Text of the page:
1905 White lacquered wood Executed by the Wiener Werkstaette H. 100 x W. 160 x D. 60 cm
Christian Witt-Dorring, curator at the Neue Galerie, New York, wrote:
On the marriage of his daughter Margaret (* 1882 Neuwaldegg near Vienna) with Dr. phil. Jerome Stonborough (* 1873 New York) and their prospective removal to Berlin, Karl Wittgenstein commissioned Hoffmann and Moser to design their future apartment in the city, and the Wiener Werkstätte to execute the designs. The rented property was situated in one of the best Berlin residential areas on Zelten 21a near the Tiergarten. The house itself was designed in 1887/88 in Renaissance style by the Berlin architect Paul Ferdinand. The apartment consisted of six rooms (Herrenzimmer – a combination of study and smoking-room, Damenzimmer – parlour; dining room, bedroom, guest room and nursery), a vestibule with connected hallway, a servant’s room, a kitchen , a pantry and a bathroom. The furnishings presented here come from the vestibule, the nursery, the guest room and the servant’s room.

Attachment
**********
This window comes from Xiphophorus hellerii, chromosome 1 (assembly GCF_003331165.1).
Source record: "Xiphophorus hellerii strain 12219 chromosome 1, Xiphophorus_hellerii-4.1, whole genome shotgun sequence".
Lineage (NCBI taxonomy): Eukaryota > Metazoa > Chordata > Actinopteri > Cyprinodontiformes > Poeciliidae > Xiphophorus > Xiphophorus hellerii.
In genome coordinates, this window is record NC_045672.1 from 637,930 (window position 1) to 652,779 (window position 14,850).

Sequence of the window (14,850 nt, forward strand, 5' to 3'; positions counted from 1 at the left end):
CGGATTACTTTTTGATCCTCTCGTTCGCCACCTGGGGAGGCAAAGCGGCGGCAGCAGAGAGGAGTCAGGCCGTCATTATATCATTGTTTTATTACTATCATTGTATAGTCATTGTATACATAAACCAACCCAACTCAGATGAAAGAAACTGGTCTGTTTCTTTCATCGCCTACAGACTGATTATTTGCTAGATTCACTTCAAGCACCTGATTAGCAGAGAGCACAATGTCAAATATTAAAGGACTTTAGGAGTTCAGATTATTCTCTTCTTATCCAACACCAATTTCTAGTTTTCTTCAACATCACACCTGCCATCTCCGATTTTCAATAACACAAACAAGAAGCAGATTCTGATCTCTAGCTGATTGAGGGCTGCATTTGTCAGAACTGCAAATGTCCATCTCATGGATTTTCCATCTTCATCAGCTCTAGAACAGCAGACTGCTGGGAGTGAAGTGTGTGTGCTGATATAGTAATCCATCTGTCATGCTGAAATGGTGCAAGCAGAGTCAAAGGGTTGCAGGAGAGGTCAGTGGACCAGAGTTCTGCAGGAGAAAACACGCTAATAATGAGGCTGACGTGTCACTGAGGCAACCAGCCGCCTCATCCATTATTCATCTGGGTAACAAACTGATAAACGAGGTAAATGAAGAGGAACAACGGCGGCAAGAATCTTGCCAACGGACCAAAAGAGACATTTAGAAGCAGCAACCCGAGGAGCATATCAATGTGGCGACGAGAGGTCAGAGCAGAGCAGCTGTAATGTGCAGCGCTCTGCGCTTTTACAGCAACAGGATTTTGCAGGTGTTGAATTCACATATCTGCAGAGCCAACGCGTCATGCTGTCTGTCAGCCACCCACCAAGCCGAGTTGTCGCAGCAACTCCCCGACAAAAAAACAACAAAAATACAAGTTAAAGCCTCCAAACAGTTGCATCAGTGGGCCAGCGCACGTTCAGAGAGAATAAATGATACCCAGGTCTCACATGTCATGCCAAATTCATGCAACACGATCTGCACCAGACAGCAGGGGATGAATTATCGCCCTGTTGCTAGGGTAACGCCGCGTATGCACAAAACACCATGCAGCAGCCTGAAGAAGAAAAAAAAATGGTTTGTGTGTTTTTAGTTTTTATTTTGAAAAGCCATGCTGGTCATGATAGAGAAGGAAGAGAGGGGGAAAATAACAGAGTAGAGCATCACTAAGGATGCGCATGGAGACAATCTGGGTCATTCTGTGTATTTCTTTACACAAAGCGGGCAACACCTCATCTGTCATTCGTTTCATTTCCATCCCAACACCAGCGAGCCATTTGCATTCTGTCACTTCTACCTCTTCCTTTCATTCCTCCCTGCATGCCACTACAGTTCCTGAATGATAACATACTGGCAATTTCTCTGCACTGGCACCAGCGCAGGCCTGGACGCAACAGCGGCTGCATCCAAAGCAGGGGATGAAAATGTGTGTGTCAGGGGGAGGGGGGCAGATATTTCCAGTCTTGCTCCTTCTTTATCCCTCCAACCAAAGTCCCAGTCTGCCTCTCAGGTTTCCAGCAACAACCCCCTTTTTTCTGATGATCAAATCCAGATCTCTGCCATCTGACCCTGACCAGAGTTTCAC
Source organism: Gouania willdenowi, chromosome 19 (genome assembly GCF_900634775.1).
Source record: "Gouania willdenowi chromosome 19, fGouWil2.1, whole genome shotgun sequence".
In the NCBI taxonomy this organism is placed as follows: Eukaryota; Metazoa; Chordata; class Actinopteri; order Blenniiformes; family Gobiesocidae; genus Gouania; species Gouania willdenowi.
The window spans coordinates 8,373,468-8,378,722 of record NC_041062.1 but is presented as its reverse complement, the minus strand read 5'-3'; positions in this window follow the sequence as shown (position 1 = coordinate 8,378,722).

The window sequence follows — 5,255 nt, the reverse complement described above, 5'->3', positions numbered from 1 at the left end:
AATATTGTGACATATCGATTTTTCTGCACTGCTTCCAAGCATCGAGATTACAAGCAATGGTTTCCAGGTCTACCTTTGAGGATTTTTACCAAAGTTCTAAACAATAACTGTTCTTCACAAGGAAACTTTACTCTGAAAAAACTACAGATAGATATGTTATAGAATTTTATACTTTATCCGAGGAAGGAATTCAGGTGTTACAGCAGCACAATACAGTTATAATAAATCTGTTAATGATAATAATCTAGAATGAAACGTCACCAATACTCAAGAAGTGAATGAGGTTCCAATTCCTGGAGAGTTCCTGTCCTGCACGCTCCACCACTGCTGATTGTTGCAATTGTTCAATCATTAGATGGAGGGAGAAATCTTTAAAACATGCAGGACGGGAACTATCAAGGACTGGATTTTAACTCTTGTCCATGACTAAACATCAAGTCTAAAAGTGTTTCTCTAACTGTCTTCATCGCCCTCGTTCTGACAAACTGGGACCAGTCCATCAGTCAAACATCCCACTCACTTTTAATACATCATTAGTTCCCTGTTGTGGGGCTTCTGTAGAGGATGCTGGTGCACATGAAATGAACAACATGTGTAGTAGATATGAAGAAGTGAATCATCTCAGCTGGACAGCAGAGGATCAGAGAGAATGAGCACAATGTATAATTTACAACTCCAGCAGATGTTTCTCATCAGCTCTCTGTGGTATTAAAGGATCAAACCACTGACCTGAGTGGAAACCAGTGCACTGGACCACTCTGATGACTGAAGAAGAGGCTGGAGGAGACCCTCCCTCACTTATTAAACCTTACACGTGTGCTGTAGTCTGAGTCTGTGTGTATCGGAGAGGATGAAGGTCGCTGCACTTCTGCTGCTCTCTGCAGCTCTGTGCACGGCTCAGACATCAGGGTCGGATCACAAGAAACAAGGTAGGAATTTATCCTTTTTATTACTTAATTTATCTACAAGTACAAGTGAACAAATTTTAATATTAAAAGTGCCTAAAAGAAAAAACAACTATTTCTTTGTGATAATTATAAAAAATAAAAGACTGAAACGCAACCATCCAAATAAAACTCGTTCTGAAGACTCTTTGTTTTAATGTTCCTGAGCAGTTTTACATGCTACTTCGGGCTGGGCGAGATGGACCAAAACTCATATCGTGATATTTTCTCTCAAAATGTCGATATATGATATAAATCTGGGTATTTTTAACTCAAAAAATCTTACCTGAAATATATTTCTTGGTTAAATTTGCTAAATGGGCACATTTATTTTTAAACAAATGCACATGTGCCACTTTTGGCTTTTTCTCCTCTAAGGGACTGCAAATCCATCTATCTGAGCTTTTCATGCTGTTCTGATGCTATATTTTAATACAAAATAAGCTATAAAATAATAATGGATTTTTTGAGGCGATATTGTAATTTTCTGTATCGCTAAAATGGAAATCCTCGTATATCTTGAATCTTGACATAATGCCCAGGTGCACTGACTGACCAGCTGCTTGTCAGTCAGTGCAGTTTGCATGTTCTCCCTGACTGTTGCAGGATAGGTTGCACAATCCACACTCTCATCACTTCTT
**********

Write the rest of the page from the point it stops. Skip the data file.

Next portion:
The apartment must have been ready to move into by April 1905, since Margaret wrote to her mother in Vienna on 18 April: “Moser – who was again utterly charming – and I have been moving furniture around for three whole days, hanging up pictures and painting frames. Now the flat is in order, at least outwardly, and Jerome and I are delighted and sing your praises and those of the Wiener Werkstätte every day.” To complete the household, Margaret Stonborough bought a number of silver utensils at the Wiener Werkstätte exhibition of autumn 1904 in the Hohenzollern Kunstgewerbehaus in Berlin. The apartment existed only until and including 1907, for no corresponding entry can be found after this year in the Berlin municipal address register. During this period her son Thomas was born in Berlin on 6 January 1906. The two double-door cupboards and the single-door cupboard come from the apartment guest room designed by Koloman Moser. The two double-door cupboards were originally placed separated by a narrow mirror of the same height on the longer wall of the guest room, while the single-door cupboard was likewise flanked with a second example of the room washstand. The same model but with silver relief inlays was also placed in the bedroom of Jerome and Margaret Stonborough and in the patient rooms of the Purkersdorf Sanatorium. In the latter, Moser designed the cupboards on ball feet with integrated castors. The design of the cupboards manifests the aesthetic approach typical of Moser, based on the fact that Moser was trained as a painter and not as an architect. His treatment of tectonics is much freer than is evident in Hoffmann’s furniture designs. The cupboard doors seem to be clamped between two posts. They find no counter bearing whatever in them. The different dimensioning of the broad, vertical posts and of the much narrower horizontal frieze banishes any thought of frame construction. Since the vertical posts run through uninterrupted from bottom to top, there are no optical hints whatever of a base that could support the cupboard. Nor is there a clear horizontal finish towards the top that could assume the tectonic role of a cornice. The cupboard doors appear as if they are able to slide to and from between the posts. Seen from the front, the cupboard has no depth at all. It consists solely of planar surface. On the side walls, Moser turns planarity into its exact opposite and creates space through a kind of chamfering. The different dimensioning of the vertical and horizontal framing elements is maintained here, as at the front, which means that the frame cannot act as a tectonic element here either. It takes effect at top and bottom more like a stuck-on decorative element, which could be extended at will in both directions. All in all, the cupboards testify unambiguously to one of the major characteristic features of Viennese design practice around 1906 – ambiguity. It is directly related to the search for individual aesthetic expression, which also encourages the active role of the viewer. Ambiguity opens up possibilities of interpretation and thus participation.